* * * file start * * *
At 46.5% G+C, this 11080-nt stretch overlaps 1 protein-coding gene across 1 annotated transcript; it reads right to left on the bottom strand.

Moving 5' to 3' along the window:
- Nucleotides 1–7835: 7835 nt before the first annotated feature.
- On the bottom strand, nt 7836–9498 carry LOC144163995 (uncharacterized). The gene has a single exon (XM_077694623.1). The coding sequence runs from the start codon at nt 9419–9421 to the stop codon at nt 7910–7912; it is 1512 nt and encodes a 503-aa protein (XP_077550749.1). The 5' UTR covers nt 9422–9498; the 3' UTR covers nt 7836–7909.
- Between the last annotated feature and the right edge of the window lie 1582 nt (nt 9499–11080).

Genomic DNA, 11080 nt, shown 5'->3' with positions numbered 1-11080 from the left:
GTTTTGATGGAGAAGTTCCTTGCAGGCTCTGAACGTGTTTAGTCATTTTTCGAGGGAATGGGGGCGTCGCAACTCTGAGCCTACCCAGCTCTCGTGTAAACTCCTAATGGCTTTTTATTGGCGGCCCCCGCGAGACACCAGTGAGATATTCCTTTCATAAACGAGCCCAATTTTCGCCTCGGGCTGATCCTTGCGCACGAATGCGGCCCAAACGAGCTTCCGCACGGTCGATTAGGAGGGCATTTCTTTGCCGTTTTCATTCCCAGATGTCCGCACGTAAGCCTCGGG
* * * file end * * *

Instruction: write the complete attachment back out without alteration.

At 46.5% G+C, this 11080-nt stretch overlaps 1 protein-coding gene across 1 annotated transcript; it reads right to left on the bottom strand.

Moving 5' to 3' along the window:
- Nucleotides 1–7835: 7835 nt before the first annotated feature.
- On the bottom strand, nt 7836–9498 carry LOC144163995 (uncharacterized). The gene has a single exon (XM_077694623.1). The coding sequence runs from the start codon at nt 9419–9421 to the stop codon at nt 7910–7912; it is 1512 nt and encodes a 503-aa protein (XP_077550749.1). The 5' UTR covers nt 9422–9498; the 3' UTR covers nt 7836–7909.
- Between the last annotated feature and the right edge of the window lie 1582 nt (nt 9499–11080).

Genomic DNA, 11080 nt, shown 5'->3' with positions numbered 1-11080 from the left:
GTTTTGATGGAGAAGTTCCTTGCAGGCTCTGAACGTGTTTAGTCATTTTTCGAGGGAATGGGGGCGTCGCAACTCTGAGCCTACCCAGCTCTCGTGTAAACTCCTAATGGCTTTTTATTGGCGGCCCCCGCGAGACACCAGTGAGATATTCCTTTCATAAACGAGCCCAATTTTCGCCTCGGGCTGATCCTTGCGCACGAATGCGGCCCAAACGAGCTTCCGCACGGTCGATTAGGAGGGCATTTCTTTGCCGTTTTCATTCCCAGATGTCCGCACGTAAGCCTCGGG